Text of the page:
A proper design of the readout unit cell provides a readout unit cell having an input interface connected to said diode output interface, a high-gain voltage amplifying means comprising a comparator unit, a digital counter unit, comprising a digital counter, and a digital counter output interface connected in series, each digital counter unit counting an output signal of the comparator unit; said output signal is proportional to a number of electron hole pairs generated by a photon in the respective photodetector diode.

In order to globally or individually adjust a proper sensitivity of all or only of an individual detector diode said source of threshold voltage supply to said high-gain voltage amplifying means comprises an adjustable source of threshold voltage correction supply, both being controlled by the data processing means via the multiplexer means.

In order to increase the position resolution of an incident photon the data processing means may provide means for enhancing the position resolution of an incident photon; said means for enhancing the position resolution comprising a comparator means comparing the signals of two adjacent photodetector diodes. By the comparison of the signal from the two adjacent photodetector diode a photon can be assigned to an virtual intermediate photodetector diode in case the charge of the electron hole pairs generated in the twilight zone between two adjacent photodetector diodes can be observed in partially in two adjacent photodetector diodes.

In order to take advantage of the afore-mentioned feature with respect to avoiding double counting the data processing means allow to determine an average amplitude for the gain of the electron hole pairs generated by an incident photon and to set a threshold voltage corresponding to less than half of the average amplitude; said data processing means evaluate coincident output signals in adjacent readout unit cells in order to disenable the counting in the adjacent readout unit cells having coincidently delivered the lower output signal(s).

Another innovative feature with respect to the resolution of the device may provide the data processing means allowing to determine an average amplitude for the gain of the electron hole pairs generated by an incident x-ray photon and to set a threshold voltage corresponding to less than half of the average amplitude; the data processing means may generate a virtual intermediate photodetector diode between two adjacent photodetector diodes; and an incident photon is assigned to said virtual intermediate photodetector diode in case the output signals in two readout unit cells assigned to adjacent photodetector diodes exceed said threshold voltage (VThesh) coincidently.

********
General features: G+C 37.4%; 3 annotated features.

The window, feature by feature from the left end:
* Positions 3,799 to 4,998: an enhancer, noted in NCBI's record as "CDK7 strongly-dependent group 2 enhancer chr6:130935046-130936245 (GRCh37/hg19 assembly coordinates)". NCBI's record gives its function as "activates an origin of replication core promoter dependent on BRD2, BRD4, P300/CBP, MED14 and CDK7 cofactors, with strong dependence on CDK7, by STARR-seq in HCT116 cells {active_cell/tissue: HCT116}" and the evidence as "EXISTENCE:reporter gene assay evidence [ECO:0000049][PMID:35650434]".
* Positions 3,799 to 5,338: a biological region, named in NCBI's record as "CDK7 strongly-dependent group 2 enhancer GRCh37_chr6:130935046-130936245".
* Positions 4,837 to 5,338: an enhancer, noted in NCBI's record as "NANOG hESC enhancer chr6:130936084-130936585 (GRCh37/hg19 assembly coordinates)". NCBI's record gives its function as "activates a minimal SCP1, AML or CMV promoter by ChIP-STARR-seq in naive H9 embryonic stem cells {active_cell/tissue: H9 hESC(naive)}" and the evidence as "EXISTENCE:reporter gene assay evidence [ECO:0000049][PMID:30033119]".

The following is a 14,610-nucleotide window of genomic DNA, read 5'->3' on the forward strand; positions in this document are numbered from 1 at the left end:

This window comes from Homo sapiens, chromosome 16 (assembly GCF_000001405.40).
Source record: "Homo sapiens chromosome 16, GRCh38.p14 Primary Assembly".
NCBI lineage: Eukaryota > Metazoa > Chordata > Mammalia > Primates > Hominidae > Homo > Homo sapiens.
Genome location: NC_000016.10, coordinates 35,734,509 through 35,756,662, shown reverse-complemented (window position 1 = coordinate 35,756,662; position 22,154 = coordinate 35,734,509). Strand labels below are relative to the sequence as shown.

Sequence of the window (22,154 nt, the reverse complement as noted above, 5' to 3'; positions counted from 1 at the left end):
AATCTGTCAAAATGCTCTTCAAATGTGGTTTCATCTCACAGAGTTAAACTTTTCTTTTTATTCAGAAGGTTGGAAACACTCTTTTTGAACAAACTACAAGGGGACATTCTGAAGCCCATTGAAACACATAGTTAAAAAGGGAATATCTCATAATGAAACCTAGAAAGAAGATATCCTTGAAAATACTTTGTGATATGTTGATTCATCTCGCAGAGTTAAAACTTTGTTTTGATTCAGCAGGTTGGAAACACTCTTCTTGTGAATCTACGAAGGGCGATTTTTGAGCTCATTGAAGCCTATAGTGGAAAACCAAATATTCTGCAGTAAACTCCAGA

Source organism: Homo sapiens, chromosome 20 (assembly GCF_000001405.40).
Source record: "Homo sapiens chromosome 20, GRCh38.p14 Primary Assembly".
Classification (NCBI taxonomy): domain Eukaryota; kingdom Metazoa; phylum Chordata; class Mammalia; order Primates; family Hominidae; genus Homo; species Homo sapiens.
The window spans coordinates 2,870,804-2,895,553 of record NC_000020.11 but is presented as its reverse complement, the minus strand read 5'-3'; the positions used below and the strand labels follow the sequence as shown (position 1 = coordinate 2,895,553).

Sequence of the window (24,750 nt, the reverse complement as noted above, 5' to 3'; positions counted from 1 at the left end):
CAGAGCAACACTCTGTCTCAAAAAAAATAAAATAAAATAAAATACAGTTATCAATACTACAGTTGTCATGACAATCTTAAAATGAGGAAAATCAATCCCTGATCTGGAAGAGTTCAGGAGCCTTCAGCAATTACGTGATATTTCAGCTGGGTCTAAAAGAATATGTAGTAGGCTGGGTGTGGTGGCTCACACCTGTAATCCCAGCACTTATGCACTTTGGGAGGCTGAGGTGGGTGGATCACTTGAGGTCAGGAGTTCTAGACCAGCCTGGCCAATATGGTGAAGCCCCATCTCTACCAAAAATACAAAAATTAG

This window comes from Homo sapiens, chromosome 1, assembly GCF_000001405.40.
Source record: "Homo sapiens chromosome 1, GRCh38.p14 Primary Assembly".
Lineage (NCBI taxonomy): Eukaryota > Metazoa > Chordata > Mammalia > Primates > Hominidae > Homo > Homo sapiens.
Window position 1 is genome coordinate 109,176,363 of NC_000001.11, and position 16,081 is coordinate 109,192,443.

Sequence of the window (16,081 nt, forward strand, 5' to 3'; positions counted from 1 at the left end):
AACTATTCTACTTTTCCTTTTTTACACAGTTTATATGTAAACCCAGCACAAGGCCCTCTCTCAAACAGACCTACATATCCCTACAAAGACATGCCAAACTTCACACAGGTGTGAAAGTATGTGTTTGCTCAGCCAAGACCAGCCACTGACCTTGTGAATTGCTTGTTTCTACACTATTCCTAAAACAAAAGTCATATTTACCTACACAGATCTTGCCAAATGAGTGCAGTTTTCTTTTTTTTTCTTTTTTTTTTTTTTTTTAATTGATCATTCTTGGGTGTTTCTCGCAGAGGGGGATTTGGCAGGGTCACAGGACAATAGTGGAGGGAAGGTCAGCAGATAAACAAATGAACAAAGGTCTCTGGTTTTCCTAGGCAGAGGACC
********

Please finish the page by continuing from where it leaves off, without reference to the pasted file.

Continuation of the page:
A consequential measure provides the data processing means to control via the multiplexing means one or more of the following issues:

    • a) programming of the readout unit cell via a port;
    • b) readout of the data in the readout unit cell via a port;
    • c) calibration of the readout unit cell, preferably the high gain voltage amplifier means, via a port; and
    • d) analyzing the analog signal in the high gain voltage amplifier means for the purpose of diagnosis via a port.

This measure now in detail explains the advantages derivable from the afore-mentioned multiplexing means that allow the direct access to each readout unit cell. The calibration in the regard is considered to be able to calibrate the bias of each photodetector diode. Another calibration can be achieve by the afore-mentioned adjustment of the threshold voltage by the threshold voltage correction supply. For evaluating the status of the photodetector diode and/or the analog part of the readout unit cell circuitry in detail the analysis of the analog signal processed with the high gain voltage amplifier means is very helpful and could only be achieved by the ability to address a distinct detector pixel using two independent shift registers of the multiplexing means.